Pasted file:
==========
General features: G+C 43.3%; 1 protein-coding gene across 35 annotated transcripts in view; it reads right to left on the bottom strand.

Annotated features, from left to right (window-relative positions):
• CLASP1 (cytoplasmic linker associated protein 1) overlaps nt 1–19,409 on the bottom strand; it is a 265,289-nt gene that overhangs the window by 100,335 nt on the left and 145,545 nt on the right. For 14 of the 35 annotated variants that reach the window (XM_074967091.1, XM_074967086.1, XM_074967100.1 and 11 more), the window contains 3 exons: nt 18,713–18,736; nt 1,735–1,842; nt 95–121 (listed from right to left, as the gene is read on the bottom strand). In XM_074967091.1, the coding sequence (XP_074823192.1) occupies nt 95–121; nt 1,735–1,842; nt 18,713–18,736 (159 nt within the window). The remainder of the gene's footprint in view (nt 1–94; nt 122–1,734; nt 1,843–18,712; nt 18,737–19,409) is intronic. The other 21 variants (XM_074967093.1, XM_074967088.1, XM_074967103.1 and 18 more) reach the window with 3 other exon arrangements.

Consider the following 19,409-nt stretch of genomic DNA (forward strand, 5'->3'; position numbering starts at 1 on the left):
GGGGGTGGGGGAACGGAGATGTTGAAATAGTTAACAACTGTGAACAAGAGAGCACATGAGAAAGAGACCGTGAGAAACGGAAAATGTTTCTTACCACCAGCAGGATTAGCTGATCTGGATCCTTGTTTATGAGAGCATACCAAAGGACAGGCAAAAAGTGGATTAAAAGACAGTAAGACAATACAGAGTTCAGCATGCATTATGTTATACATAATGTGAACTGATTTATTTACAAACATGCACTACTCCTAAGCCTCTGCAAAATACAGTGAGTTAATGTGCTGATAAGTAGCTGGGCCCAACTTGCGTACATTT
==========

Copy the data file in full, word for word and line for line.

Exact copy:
General features: G+C 43.3%; 1 protein-coding gene across 35 annotated transcripts in view; it reads right to left on the bottom strand.

Annotated features, from left to right (window-relative positions):
• CLASP1 (cytoplasmic linker associated protein 1) overlaps nt 1–19,409 on the bottom strand; it is a 265,289-nt gene that overhangs the window by 100,335 nt on the left and 145,545 nt on the right. For 14 of the 35 annotated variants that reach the window (XM_074967091.1, XM_074967086.1, XM_074967100.1 and 11 more), the window contains 3 exons: nt 18,713–18,736; nt 1,735–1,842; nt 95–121 (listed from right to left, as the gene is read on the bottom strand). In XM_074967091.1, the coding sequence (XP_074823192.1) occupies nt 95–121; nt 1,735–1,842; nt 18,713–18,736 (159 nt within the window). The remainder of the gene's footprint in view (nt 1–94; nt 122–1,734; nt 1,843–18,712; nt 18,737–19,409) is intronic. The other 21 variants (XM_074967093.1, XM_074967088.1, XM_074967103.1 and 18 more) reach the window with 3 other exon arrangements.

Consider the following 19,409-nt stretch of genomic DNA (forward strand, 5'->3'; position numbering starts at 1 on the left):
GGGGGTGGGGGAACGGAGATGTTGAAATAGTTAACAACTGTGAACAAGAGAGCACATGAGAAAGAGACCGTGAGAAACGGAAAATGTTTCTTACCACCAGCAGGATTAGCTGATCTGGATCCTTGTTTATGAGAGCATACCAAAGGACAGGCAAAAAGTGGATTAAAAGACAGTAAGACAATACAGAGTTCAGCATGCATTATGTTATACATAATGTGAACTGATTTATTTACAAACATGCACTACTCCTAAGCCTCTGCAAAATACAGTGAGTTAATGTGCTGATAAGTAGCTGGGCCCAACTTGCGTACATTT